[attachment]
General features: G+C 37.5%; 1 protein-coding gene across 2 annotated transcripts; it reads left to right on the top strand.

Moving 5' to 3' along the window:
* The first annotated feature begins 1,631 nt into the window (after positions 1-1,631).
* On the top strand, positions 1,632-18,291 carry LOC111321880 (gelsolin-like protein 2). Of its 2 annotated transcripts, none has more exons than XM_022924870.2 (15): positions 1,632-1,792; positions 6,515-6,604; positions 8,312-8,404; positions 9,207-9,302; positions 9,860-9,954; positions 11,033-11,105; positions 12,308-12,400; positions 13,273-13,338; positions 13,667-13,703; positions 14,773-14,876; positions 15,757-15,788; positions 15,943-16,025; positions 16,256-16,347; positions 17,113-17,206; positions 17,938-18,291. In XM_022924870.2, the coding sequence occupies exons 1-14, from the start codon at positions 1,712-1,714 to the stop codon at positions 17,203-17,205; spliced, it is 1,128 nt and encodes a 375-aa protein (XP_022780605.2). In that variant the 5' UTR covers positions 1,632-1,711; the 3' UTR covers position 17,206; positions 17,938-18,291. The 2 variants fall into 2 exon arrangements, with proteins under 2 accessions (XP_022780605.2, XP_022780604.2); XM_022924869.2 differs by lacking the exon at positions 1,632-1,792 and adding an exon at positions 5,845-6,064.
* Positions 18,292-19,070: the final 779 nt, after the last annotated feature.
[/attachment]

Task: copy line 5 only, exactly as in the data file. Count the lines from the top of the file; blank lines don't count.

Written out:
* Positions 18,292-19,070: the final 779 nt, after the last annotated feature.